Sunday, December 16, 2012

Dreams that Matter; Books that Reveal

Dreams That Matter: 
Egyptian Landscapes of the Imagination
Amira Mittermaier
University of Califormia Press
Berkeley Los Angeles  London

There are some books which deal directly with Freemasonry and yet are peripheral to Freemasonry's essence, and there are some which do not touch on the subject of Freemasonry directly, but could not be more central to them. Dreams That Matter Egyptian Landscapes of the Imagination by Amira Mittermaier 

The official description that the publishers offer states that 

"Dreams that Matter explores the social and material life of dreams in contemporary Cairo. Amira Mittermaier guides the reader through landscapes of the imagination that feature Muslim dream interpreters who draw on Freud, reformists who dismiss all forms of divination as superstition, a Sufi devotional group that keeps a diary of dreams related to its shaykh, and ordinary believers who speak of moving encounters with the Prophet Muhammad. In close dialogue with her Egyptian interlocutors, Islamic textual traditions, and Western theorists, Mittermaier teases out the dream's ethical, political, and religious implications. Her book is a provocative examination of how present-day Muslims encounter and engage the Divine that offers a different perspective on the Islamic Revival. Dreams That Matter opens up new spaces for an anthropology of the imagination, inviting us to rethink both the imagined and the real. "

Mittermaier writes an interesting and connected account of her research on contemporary oneriology* and anthropology in Cairo. The obligatory academic self-insertion in the discourse is in this case sufficiently muted. What does such a text have to do with Freemasonry? Well, it is concerned with dreams in Egyptian society. In spite of centuries of Islamic control, Egypt, is a country with profoundly old cultural roots. Pre-Islamic traditions permeate Egyptian society, from the Coptic language and church to pre-Islamic folk practices including spirit possession.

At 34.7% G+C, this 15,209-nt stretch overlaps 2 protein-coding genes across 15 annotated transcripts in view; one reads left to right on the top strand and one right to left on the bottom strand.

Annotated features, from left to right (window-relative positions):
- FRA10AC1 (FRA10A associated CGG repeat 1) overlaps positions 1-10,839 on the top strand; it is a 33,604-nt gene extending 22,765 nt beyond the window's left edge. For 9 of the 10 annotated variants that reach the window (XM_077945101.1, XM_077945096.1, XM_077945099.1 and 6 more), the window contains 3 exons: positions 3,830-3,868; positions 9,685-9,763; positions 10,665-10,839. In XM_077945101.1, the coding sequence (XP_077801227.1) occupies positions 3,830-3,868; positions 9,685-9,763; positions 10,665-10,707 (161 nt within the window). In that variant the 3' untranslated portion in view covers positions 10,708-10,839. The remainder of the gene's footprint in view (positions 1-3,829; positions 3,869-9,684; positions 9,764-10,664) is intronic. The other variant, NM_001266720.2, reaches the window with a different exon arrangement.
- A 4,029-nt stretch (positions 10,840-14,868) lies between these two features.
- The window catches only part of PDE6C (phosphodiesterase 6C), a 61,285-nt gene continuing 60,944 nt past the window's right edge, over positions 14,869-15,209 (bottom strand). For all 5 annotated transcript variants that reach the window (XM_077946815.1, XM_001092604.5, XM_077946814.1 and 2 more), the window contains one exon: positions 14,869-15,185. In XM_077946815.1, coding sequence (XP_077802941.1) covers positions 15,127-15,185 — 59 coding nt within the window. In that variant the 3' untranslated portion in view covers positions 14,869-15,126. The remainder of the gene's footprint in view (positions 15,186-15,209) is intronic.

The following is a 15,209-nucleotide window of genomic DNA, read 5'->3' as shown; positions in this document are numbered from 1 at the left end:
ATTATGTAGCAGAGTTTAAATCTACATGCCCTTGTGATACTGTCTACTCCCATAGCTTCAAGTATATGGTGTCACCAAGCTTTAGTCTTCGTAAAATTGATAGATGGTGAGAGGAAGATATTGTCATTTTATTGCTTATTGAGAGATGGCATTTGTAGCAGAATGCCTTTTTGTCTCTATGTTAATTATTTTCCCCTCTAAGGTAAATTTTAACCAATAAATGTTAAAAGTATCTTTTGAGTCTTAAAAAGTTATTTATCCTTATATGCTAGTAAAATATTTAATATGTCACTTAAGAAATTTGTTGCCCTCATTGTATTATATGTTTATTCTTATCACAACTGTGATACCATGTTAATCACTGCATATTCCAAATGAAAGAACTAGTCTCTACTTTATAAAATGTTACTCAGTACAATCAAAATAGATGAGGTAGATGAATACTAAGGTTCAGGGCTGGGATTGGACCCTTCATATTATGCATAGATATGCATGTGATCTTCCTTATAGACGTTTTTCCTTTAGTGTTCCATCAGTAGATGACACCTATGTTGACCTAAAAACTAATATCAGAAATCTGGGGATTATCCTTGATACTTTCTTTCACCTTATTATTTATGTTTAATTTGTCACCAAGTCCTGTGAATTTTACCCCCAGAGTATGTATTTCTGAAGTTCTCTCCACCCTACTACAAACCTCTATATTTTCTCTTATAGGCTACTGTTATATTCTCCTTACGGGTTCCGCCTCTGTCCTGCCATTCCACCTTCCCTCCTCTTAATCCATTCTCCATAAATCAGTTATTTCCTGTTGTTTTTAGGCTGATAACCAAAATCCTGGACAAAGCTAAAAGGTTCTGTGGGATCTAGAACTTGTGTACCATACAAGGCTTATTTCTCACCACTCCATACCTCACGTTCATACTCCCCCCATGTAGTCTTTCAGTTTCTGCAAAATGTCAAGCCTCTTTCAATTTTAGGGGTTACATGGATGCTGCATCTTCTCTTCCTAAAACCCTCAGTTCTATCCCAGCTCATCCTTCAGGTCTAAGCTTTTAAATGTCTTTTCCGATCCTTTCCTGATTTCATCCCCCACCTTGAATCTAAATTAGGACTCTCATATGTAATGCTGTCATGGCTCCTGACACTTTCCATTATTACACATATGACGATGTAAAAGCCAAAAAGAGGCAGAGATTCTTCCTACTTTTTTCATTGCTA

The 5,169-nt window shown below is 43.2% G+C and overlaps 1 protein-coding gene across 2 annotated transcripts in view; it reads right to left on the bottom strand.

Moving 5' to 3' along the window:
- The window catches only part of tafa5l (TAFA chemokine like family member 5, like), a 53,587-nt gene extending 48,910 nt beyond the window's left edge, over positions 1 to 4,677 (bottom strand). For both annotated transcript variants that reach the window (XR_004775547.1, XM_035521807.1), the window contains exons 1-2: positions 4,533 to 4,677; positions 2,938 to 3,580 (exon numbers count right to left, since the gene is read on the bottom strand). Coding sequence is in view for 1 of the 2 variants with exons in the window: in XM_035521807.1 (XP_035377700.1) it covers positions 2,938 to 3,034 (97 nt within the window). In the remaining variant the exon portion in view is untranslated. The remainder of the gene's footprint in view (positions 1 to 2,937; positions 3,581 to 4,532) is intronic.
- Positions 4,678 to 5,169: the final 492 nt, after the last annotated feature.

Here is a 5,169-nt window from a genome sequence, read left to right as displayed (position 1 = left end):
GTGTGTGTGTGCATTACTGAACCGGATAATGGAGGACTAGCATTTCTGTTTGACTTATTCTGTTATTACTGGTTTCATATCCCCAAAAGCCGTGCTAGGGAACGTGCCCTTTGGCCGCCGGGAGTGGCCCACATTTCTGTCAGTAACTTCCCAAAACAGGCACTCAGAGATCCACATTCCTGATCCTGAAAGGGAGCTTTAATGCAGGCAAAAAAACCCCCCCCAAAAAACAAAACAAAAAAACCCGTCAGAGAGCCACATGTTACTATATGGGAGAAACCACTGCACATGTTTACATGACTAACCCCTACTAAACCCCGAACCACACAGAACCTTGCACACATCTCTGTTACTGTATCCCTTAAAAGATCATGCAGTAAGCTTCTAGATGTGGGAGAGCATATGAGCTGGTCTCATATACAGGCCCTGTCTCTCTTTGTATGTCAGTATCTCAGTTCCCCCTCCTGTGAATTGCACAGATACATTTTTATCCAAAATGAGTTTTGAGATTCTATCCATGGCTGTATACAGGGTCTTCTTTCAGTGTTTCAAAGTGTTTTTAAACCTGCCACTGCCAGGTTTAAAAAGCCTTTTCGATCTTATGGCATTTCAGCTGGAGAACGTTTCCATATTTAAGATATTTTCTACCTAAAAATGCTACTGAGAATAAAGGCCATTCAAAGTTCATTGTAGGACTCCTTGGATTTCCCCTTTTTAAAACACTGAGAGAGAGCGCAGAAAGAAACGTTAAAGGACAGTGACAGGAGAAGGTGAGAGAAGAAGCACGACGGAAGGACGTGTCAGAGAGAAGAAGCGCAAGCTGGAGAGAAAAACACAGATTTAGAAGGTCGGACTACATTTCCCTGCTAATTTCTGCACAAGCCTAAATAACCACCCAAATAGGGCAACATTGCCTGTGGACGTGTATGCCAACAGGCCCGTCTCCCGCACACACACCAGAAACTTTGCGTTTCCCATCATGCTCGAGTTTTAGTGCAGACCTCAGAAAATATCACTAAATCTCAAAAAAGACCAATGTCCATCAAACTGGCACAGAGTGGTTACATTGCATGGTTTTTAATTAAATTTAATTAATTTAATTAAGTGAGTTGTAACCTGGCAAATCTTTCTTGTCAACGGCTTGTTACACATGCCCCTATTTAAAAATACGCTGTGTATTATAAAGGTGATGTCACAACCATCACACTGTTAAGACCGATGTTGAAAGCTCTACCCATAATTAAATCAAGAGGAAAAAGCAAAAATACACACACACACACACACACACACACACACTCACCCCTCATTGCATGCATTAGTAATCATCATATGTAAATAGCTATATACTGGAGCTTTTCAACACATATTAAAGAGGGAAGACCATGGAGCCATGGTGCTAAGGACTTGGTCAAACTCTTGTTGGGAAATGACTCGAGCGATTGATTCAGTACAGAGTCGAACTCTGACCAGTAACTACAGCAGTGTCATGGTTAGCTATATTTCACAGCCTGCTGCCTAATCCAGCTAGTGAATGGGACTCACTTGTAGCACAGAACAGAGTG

Masons who are intrigued by the links to Egypt and Hermeticism must want to learn more about the spiritual traditions of the realm of the Gods on the Nile. Hermeticism, in its current form, modern esoteric orders not withstanding, is essentially a tradition of personal and self exploration. Techniques of self exploration utilizing dreams is foreign neither to modern society, islamic traditions, nor to African traditions. Lest westerners try to forget, Egypt is an African nation. 

While her focus is largely on dreams of Jihadist inspiration, she none the less gives a fascinating glimpse into the spiritual and religious interaction in the realm of dream and dream symbolism in contemporary Egyptian culture. Although her focus is rooted in Islamic traditions, it must be emphasized that nothing in Egyptian culture is solely Islamic in character. When we speak specifically of spirituality as opposed to religion, we find the geography is less well marked than we expect. Islam and Christianity exchange traditions and behind the mask of contemporary folk and popular practices, we may find ancient Egyptian mysticism in a modern form.

Vincent Crapanzano  remarked  about Amira Mittermaier's book that it is a"sensitive, intellectually challenging, indeed a courageous, investigation of the psychological, ontological, and ethical assumptions that lie behind dreams, visions, and dream-visitations in contemporary Egypt-where the dream is a vibrant site of political, religious, and interpretive contest."

Anyone interested in dreams, visions, psychoanalysis, meditation, or Hermetic sciences, will find this book a worthy and thought provoking addition to their library.

from Greek ὄνειροςoneiros, "dream"; and -λογία-logia; the scientific study of dreams

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